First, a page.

Mexican President Enrique Peña Nieto has strongly denied his government spied on prominent journalists and activists by hacking their phones.
He said there was “nothing more false” than to suggest his government was behind the installation of spyware.
Several alleged victims have filed a criminal complaint following reports that the Israeli-made spyware had been found on their mobile phones.
Mexican prosecutors have opened an investigation.
A report in the New York Times said lawyers, journalists and activists investigating corruption and human rights abuses in Mexico were targeted with spyware that can infiltrate smartphones and monitor calls, texts and other communications.
The software, known as Pegasus, was sold to Mexican federal agencies by Israeli company NSO Group on the condition that it only be used to investigate criminals and terrorists.
An internet watchdog at the University of Toronto said it had found more than 76 fake messages sent to Mexican journalists and lawyers which contained links to the NSO Group’s spyware.
Speaking at an event in the state of Jalisco, Mr Peña Nieto said those accusing his administration had to produce more evidence.
“This government categorically rejects any type of intervention in the private life of any citizen,” he said.
“None of the people who feel aggrieved can affirm, demonstrate or show evidence that their life has been affected by these supposed interventions and by this alleged espionage.”
On Wednesday, the Mexican attorney general’s office said prosecutors would investigate the origin of the fake messages as well as the supplier of the spyware.
How does the software work?
- A link is usually sent in a message to a smartphone. If the person taps on it, the spyware is installed, and huge amounts of private data – text messages, photos, emails, location data, even what is being picked up by the device’s microphone and camera – is hacked
- Very little is known about NSO Group, the secretive Israel-based company behind Pegasus, but security researchers have called it a cyber arms dealer. The company was thought to be worth $1bn (£780m) in 2015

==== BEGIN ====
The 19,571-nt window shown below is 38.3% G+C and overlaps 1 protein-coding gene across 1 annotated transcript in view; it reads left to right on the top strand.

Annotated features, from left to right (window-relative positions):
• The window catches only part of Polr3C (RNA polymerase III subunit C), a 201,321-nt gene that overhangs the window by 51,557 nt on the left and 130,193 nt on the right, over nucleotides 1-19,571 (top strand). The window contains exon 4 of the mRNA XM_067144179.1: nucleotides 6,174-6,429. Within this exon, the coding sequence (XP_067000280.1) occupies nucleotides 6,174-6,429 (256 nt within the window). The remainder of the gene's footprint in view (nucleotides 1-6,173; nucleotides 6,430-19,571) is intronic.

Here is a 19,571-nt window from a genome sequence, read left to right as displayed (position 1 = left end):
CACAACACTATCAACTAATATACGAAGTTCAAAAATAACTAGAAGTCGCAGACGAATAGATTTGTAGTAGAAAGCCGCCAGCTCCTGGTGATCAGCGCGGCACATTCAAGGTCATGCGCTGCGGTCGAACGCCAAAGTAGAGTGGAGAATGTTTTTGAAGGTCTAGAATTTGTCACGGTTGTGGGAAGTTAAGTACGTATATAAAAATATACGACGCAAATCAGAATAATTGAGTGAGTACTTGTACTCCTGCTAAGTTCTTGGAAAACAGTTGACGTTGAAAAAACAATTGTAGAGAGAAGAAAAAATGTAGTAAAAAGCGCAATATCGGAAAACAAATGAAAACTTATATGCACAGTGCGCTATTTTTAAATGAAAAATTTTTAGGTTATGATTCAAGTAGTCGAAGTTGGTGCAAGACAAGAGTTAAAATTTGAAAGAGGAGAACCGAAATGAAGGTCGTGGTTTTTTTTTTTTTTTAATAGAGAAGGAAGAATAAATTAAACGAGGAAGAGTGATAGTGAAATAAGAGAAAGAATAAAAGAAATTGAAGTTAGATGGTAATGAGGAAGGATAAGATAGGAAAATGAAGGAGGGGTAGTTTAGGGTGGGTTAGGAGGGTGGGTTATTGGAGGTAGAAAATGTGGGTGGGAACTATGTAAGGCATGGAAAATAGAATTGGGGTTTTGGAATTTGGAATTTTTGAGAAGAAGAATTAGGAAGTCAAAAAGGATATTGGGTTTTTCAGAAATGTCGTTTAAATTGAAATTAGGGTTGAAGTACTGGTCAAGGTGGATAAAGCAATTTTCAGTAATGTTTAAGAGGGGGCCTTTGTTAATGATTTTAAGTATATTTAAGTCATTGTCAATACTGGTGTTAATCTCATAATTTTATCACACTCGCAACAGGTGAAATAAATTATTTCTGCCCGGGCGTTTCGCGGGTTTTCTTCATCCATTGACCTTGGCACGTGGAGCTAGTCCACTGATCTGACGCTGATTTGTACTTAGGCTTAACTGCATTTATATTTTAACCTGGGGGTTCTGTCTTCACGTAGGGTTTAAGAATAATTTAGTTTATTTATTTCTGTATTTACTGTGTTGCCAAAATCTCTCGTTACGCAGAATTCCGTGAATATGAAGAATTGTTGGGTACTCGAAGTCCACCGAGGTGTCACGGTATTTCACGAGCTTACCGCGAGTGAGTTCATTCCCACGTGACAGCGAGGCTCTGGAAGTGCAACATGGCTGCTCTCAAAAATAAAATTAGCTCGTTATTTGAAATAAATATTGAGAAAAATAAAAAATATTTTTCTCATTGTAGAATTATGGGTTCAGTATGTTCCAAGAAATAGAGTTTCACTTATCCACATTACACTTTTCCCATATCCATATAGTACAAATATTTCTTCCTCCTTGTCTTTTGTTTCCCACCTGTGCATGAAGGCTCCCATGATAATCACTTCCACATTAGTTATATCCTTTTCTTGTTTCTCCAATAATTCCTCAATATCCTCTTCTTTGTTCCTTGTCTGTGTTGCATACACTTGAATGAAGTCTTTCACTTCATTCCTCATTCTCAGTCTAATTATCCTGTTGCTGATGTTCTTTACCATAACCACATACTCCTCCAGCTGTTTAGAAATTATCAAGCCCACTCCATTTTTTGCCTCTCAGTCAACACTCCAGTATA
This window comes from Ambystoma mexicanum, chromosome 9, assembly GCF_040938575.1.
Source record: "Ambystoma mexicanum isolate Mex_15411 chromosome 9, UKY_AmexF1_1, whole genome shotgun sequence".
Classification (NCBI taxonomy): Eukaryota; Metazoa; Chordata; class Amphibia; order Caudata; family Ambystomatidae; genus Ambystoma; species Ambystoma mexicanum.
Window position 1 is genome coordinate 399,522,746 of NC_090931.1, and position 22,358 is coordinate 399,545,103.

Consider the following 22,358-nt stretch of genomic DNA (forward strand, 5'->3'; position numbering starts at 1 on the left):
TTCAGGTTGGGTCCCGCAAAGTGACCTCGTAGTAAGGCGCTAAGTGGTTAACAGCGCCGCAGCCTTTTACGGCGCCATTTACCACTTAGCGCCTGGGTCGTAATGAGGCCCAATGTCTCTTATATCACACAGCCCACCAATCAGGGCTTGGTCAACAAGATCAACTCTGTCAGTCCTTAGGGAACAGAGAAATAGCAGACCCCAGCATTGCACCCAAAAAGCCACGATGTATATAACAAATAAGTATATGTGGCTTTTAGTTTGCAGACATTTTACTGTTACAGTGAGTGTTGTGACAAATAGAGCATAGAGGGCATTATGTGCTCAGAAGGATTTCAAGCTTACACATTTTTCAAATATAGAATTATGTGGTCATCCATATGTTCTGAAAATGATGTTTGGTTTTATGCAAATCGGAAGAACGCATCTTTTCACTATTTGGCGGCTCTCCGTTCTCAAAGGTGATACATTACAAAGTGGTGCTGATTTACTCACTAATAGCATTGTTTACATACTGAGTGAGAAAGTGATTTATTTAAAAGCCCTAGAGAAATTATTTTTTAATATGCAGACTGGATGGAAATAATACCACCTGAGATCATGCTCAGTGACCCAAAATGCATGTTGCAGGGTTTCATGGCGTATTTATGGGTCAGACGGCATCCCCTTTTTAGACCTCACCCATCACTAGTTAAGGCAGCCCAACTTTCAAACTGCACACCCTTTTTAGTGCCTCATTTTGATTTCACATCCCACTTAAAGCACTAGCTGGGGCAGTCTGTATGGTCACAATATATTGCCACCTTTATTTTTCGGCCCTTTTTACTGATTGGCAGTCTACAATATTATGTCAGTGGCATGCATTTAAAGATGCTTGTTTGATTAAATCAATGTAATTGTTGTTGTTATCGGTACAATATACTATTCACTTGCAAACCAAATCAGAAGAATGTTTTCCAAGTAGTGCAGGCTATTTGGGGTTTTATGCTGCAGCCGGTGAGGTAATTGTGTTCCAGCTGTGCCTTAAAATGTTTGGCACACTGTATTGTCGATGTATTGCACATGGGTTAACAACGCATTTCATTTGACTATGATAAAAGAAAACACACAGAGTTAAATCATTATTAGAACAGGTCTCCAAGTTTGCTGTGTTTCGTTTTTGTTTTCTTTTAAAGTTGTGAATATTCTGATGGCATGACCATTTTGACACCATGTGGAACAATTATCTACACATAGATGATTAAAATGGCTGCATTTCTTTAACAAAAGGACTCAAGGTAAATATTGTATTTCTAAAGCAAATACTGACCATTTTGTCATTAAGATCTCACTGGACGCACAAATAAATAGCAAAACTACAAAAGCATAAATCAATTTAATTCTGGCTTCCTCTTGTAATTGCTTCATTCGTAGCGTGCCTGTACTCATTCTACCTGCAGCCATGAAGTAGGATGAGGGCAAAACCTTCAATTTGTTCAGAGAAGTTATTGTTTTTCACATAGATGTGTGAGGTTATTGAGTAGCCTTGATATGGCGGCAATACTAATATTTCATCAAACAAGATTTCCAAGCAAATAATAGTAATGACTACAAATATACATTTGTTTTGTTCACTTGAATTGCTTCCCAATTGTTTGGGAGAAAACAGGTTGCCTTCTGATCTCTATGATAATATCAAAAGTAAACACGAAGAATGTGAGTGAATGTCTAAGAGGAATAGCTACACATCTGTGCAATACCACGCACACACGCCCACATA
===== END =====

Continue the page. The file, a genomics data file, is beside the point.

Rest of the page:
- The company has acknowledged that it sells tools to governments but has given very little details about who its customers are. It has said, however, that it has no control over how its tools are used and for what purpose
The alleged cases
- Miguel Agustín Pro Juárez Centre: One of the most respected human rights groups in Mexico, it has looked into the disappearance and suspected massacre of 43 students in 2014 and other high profile cases, including a military raid that left 22 dead in 2014. Its executive director and two other senior executives allegedly received infected messages
- Aristegui Noticias: Award-winning journalist Carmen Aristegui, who also hosts a daily programme on CNN en Español, has reported on suspected cases of corruption and conflict of interest, including a scandal involving the wife of President Enrique Peña Nieto acquiring a $7m (£5.5m) house from a government contractor. Two members of her investigative team and her under-age son allegedly received some 50 messages
- Carlos Loret de Mola: A popular journalist at leading TV network Televisa, he allegedly received several messages containing the software
- Mexican Institute for Competitiveness (IMCO): It has led efforts for anti-corruption legislation. Two senior members were allegedly targeted.